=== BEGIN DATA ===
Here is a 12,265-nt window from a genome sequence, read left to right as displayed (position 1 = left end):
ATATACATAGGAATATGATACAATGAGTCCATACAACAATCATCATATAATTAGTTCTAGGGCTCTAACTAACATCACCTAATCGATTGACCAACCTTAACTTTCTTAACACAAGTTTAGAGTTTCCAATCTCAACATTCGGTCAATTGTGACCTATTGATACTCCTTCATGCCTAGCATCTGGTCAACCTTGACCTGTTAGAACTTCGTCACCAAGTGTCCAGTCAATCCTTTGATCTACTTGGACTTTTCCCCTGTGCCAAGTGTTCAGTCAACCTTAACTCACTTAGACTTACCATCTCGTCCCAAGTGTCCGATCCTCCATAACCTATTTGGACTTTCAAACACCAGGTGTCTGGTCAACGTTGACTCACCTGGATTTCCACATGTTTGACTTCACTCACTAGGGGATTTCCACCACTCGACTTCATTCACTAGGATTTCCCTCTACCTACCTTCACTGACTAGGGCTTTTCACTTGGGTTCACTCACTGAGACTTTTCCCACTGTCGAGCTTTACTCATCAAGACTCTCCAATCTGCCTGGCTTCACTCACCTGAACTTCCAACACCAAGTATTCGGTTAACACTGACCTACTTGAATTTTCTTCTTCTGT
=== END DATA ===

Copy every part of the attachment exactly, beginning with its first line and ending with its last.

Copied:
Here is a 12,265-nt window from a genome sequence, read left to right as displayed (position 1 = left end):
ATATACATAGGAATATGATACAATGAGTCCATACAACAATCATCATATAATTAGTTCTAGGGCTCTAACTAACATCACCTAATCGATTGACCAACCTTAACTTTCTTAACACAAGTTTAGAGTTTCCAATCTCAACATTCGGTCAATTGTGACCTATTGATACTCCTTCATGCCTAGCATCTGGTCAACCTTGACCTGTTAGAACTTCGTCACCAAGTGTCCAGTCAATCCTTTGATCTACTTGGACTTTTCCCCTGTGCCAAGTGTTCAGTCAACCTTAACTCACTTAGACTTACCATCTCGTCCCAAGTGTCCGATCCTCCATAACCTATTTGGACTTTCAAACACCAGGTGTCTGGTCAACGTTGACTCACCTGGATTTCCACATGTTTGACTTCACTCACTAGGGGATTTCCACCACTCGACTTCATTCACTAGGATTTCCCTCTACCTACCTTCACTGACTAGGGCTTTTCACTTGGGTTCACTCACTGAGACTTTTCCCACTGTCGAGCTTTACTCATCAAGACTCTCCAATCTGCCTGGCTTCACTCACCTGAACTTCCAACACCAAGTATTCGGTTAACACTGACCTACTTGAATTTTCTTCTTCTGT